The outer surface 4613f the foam material 39 is preferably'impervious to water whereby to render it suitable as an outer surface for outdoor furniture. When so used, it is often preferable to'i'ntroduce coloring matter into the foam material 39 prior to the introduction of the foam material into the mold cavity 40 whereby to color the chair to render it pleasant when used as outdoor furniture with no outer covering thereon. Furthermore, the surfaces of the mold cavity may be irregular as at 46 whereby to provide the outer surface of the chair with a textured quality to simulate a fabric covering thereby further enhancing the beauty of this chair (see Fig. 6), or the surface of the chair may be treated in any other suitable manner to simulate a covering or to give the surface a colorful or decorative appearance. Of course, if desired, a slip cover or conventional upholstery fabric, leather, simulated leather or other covering may be disposed over the cushioning. In any event the chair It) is suitable for outdoor or indoor use and may be used alternately for both uses.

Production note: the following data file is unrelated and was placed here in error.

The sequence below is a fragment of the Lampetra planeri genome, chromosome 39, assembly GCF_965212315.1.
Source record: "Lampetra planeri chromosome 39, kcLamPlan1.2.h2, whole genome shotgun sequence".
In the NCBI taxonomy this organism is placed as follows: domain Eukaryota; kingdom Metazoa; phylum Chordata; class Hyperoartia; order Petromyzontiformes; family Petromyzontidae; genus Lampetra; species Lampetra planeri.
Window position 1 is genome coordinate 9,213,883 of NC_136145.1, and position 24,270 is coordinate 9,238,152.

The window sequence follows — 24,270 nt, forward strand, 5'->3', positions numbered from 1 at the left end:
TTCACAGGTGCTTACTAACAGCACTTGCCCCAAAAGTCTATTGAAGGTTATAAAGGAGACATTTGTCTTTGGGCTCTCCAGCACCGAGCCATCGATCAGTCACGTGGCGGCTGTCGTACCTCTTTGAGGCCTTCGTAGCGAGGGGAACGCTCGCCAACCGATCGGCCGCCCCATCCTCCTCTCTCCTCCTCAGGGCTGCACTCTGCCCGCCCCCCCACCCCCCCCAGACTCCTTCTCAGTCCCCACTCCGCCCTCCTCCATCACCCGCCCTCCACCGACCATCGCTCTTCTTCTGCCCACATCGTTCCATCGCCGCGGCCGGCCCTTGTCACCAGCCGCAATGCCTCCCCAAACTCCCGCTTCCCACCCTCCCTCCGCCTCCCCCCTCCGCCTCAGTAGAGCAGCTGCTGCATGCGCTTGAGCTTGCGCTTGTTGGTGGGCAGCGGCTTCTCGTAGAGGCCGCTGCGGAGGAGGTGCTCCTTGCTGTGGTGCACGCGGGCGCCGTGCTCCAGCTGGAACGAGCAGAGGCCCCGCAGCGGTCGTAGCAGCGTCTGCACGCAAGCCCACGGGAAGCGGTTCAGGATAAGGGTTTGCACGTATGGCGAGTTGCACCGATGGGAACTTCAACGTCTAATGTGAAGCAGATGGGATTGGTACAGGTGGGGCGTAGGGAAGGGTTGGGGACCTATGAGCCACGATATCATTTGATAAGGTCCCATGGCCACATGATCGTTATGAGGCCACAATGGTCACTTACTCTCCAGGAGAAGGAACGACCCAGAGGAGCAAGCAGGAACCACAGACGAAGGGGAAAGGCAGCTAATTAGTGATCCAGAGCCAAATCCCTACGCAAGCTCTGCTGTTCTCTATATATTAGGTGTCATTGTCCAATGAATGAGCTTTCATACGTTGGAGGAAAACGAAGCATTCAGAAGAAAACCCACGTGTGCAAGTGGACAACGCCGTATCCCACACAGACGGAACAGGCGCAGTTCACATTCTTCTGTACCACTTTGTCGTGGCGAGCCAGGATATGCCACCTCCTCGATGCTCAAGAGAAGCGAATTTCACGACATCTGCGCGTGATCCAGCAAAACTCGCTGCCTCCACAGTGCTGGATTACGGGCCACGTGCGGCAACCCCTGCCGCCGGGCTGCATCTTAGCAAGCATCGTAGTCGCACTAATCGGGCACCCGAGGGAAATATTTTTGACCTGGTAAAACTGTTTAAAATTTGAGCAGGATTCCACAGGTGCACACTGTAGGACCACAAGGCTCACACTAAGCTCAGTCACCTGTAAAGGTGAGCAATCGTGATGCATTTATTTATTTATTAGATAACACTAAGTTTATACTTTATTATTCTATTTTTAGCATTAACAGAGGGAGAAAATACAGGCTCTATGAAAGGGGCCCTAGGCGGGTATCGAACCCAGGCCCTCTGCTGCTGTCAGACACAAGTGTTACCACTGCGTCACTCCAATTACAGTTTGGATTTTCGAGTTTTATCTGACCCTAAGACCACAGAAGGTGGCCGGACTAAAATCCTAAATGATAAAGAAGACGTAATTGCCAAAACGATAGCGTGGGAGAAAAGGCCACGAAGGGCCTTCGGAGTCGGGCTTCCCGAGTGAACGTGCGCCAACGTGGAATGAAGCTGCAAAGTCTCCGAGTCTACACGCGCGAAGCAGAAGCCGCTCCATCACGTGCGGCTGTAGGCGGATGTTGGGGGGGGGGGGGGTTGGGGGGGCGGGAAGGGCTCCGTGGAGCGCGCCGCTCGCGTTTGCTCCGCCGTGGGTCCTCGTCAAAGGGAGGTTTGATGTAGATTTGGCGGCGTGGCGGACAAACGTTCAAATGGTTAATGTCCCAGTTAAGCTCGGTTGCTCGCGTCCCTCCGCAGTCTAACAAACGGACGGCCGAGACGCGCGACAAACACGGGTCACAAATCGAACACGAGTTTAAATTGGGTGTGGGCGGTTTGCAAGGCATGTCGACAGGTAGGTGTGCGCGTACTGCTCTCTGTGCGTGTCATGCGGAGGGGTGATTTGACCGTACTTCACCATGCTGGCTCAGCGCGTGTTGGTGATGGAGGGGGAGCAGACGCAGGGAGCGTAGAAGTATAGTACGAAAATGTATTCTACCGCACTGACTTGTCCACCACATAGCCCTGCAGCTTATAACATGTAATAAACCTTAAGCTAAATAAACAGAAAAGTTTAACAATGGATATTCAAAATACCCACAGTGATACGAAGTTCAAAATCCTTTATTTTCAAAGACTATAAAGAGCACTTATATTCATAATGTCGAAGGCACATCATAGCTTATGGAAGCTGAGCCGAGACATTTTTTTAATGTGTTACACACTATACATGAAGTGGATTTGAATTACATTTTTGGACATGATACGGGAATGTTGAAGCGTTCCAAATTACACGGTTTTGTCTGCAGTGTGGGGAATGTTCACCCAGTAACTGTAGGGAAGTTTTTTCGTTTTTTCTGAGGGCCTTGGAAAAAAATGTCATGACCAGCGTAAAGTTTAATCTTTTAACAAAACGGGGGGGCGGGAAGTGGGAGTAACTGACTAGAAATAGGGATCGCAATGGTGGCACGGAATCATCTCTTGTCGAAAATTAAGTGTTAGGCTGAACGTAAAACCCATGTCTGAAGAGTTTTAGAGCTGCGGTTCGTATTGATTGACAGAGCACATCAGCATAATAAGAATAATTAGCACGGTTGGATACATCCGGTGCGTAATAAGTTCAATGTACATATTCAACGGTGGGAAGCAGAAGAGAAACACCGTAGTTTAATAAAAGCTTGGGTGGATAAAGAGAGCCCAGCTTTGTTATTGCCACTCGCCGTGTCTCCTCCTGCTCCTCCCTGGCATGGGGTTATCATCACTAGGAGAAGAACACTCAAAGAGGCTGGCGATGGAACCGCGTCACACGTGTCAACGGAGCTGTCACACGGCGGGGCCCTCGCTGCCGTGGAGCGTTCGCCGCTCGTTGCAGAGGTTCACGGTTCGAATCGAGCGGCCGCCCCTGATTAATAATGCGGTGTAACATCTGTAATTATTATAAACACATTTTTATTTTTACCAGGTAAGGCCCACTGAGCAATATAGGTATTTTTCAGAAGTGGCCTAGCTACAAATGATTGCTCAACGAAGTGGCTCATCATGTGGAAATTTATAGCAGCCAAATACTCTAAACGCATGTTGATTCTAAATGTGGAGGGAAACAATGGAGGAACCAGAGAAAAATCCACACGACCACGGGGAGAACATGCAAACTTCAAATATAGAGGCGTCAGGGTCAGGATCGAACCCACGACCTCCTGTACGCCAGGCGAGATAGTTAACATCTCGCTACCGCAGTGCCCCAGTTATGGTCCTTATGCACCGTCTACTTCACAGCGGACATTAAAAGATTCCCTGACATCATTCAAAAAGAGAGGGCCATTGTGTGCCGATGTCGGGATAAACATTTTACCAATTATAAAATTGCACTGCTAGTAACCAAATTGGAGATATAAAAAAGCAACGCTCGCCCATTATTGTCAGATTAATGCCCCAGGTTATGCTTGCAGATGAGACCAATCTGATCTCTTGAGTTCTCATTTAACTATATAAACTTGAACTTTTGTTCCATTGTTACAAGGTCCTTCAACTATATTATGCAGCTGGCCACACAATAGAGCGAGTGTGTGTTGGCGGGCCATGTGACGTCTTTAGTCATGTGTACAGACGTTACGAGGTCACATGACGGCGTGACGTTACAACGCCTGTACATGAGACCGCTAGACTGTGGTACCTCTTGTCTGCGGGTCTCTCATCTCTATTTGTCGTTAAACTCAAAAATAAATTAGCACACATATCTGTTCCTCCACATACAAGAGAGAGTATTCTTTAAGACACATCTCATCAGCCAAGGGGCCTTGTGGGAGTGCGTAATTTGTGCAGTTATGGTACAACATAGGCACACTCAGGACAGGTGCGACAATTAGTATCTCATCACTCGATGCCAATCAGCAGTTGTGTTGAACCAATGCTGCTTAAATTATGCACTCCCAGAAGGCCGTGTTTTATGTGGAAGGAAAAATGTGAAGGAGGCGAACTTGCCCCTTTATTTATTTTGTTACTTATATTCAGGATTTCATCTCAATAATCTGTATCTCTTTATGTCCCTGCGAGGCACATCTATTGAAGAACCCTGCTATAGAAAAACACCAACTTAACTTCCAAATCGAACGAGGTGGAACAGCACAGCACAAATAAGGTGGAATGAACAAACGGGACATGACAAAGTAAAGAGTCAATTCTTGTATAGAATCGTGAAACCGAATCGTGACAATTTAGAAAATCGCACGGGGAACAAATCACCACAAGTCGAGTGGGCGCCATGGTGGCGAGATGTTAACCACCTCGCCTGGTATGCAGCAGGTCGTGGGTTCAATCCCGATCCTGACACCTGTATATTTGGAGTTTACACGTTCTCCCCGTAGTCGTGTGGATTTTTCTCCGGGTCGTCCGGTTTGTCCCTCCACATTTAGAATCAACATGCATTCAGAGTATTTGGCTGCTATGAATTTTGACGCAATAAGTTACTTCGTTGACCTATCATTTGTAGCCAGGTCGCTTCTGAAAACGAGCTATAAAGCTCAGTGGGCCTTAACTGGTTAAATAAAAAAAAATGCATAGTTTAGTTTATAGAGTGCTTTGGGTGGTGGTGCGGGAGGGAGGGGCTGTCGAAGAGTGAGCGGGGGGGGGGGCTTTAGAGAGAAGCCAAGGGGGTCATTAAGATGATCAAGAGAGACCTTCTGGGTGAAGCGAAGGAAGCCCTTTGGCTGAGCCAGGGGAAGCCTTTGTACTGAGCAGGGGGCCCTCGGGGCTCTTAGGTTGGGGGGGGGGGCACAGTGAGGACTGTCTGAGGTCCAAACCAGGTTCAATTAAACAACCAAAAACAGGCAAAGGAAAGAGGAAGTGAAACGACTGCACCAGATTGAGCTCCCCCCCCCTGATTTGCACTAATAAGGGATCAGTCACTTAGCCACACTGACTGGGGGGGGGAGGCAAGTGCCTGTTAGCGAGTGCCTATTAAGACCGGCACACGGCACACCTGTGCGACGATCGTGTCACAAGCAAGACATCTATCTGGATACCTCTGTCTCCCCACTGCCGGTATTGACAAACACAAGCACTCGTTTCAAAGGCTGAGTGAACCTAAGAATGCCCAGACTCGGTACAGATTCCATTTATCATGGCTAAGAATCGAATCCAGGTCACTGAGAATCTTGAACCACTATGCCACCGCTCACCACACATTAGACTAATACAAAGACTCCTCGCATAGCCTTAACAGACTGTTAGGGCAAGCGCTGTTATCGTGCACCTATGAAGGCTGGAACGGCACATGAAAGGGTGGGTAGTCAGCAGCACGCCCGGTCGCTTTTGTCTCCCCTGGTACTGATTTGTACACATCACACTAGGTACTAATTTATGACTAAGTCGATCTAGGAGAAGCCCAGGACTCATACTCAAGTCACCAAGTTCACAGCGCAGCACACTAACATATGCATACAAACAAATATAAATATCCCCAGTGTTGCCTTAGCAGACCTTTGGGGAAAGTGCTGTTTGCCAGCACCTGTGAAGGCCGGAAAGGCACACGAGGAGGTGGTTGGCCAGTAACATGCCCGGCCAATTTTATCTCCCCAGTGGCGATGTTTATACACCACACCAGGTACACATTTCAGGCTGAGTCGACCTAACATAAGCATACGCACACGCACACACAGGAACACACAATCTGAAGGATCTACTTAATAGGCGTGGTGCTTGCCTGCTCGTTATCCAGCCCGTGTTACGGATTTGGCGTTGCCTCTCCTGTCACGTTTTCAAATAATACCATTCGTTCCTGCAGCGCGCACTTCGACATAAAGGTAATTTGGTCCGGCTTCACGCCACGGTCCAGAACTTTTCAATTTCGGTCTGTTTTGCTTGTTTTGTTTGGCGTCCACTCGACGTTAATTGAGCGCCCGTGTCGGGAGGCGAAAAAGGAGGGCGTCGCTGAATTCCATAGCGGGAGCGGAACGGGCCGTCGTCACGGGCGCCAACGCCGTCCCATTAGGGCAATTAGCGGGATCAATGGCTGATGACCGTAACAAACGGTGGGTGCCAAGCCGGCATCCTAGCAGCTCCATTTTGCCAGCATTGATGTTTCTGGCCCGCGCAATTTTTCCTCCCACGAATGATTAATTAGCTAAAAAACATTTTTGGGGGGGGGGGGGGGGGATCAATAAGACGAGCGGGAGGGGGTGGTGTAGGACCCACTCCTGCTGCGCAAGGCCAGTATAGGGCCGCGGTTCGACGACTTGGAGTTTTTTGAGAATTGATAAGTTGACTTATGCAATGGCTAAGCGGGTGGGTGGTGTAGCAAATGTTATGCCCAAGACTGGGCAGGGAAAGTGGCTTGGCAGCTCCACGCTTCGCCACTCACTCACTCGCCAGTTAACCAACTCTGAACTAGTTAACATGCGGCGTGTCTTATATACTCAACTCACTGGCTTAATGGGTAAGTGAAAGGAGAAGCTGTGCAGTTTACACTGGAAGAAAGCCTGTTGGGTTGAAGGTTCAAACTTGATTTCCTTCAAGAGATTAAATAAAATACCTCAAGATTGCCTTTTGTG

It is presently intended to fabricate frame 20 from ordinary carbon steel which is strong and inexpensive. Although it is well known that this material displays a strong tendency to oxidize when exposed to the elements, the foam material surrounding the steel frame affords complete protection thereto, thereby enabling this material to be used. Accordingly, more expensive materials such as aluminum, plated steel or alloy steel need not be employed in fabricating chair which materials are commonly employed in other forms of outdoor furniture. Therefore, the cost of chair 10 can be held to a minimum. Of course, the. more expensive materials hereinbefore mentioned may be used in making the frame, as may be wood, plastic, wire or other suitable materials. Moreover, the frame need not be formed of spaced members but instead may be formed of plates of any of the materials hereinbefore mentioned. Furthermore, although the frame must be sufficiently rigid to hold the chair in shape, the frame may have some resiliency to give the chair a springy feel.